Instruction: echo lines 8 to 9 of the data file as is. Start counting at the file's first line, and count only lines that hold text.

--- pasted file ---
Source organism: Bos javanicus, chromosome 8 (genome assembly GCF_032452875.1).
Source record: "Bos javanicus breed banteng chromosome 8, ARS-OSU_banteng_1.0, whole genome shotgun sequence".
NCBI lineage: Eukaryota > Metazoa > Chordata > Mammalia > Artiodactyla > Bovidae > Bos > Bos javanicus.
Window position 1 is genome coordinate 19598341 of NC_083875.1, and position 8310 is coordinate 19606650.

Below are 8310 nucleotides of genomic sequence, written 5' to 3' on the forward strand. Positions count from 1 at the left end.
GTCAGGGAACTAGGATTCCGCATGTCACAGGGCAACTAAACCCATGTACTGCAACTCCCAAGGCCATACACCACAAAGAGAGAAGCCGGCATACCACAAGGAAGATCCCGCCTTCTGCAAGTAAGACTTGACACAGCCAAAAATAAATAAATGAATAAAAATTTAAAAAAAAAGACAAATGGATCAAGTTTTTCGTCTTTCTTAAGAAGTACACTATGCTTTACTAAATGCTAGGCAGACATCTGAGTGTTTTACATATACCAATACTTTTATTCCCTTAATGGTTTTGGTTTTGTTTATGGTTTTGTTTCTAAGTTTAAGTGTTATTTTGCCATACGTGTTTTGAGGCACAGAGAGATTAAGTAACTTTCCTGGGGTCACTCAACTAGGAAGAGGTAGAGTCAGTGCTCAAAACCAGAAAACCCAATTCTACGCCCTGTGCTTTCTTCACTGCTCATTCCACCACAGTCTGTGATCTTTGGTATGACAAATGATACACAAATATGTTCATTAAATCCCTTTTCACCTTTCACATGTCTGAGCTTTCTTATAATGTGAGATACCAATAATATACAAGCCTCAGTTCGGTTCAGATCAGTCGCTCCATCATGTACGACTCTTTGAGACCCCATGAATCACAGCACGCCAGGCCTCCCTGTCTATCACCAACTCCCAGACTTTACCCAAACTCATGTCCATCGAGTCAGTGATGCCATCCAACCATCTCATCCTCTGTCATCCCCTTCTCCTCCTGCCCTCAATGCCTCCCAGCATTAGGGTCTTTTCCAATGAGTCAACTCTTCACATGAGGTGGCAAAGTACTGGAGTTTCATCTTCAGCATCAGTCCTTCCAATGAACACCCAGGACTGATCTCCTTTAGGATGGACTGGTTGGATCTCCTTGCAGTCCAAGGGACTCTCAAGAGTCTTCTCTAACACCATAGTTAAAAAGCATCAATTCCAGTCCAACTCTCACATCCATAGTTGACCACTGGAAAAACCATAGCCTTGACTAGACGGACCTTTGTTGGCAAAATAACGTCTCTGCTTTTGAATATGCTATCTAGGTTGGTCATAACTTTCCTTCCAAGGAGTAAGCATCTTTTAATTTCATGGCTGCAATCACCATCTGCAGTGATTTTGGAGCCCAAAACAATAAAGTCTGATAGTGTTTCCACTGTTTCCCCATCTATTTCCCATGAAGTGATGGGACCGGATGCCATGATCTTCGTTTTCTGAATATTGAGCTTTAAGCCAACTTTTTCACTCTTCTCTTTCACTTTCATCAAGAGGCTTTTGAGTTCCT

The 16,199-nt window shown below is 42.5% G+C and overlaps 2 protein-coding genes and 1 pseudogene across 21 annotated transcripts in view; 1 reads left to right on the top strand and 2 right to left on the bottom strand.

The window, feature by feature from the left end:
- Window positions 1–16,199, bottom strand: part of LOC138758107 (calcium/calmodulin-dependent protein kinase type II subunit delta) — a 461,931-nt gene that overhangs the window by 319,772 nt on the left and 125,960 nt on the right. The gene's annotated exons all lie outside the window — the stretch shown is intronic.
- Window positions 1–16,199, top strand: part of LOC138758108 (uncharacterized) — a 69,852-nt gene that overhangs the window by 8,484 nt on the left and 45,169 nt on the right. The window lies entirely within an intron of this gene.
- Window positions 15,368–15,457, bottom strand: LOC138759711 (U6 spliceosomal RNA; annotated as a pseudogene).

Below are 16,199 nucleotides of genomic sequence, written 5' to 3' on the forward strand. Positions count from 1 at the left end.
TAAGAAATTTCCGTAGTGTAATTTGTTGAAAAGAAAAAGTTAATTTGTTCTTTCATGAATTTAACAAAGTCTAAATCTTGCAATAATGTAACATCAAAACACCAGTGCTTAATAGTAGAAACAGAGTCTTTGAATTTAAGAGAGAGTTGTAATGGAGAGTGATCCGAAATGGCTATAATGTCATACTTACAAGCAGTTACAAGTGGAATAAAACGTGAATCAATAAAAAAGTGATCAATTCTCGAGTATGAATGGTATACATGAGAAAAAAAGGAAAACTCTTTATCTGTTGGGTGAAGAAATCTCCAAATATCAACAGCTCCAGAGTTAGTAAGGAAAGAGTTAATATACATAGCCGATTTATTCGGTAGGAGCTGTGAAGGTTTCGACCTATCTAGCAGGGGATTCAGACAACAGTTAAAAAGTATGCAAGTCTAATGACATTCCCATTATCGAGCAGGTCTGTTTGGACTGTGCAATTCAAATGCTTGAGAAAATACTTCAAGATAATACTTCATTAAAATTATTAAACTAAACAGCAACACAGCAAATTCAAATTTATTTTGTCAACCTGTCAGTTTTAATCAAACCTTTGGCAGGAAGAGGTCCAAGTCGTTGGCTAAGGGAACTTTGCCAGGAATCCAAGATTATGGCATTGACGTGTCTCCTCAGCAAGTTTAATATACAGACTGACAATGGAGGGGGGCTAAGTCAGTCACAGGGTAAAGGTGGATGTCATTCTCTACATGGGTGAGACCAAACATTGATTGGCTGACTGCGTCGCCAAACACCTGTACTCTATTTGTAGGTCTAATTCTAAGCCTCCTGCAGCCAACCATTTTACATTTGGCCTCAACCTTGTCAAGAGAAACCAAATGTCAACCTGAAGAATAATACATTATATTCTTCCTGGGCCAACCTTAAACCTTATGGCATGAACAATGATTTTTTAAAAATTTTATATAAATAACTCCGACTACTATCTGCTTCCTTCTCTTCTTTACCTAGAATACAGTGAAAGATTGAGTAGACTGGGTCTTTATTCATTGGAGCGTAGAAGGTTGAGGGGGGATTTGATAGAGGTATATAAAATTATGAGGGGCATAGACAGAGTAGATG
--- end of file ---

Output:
The window, feature by feature from the left end:
- Window positions 1–16,199, bottom strand: part of LOC138758107 (calcium/calmodulin-dependent protein kinase type II subunit delta) — a 461,931-nt gene that overhangs the window by 319,772 nt on the left and 125,960 nt on the right. The gene's annotated exons all lie outside the window — the stretch shown is intronic.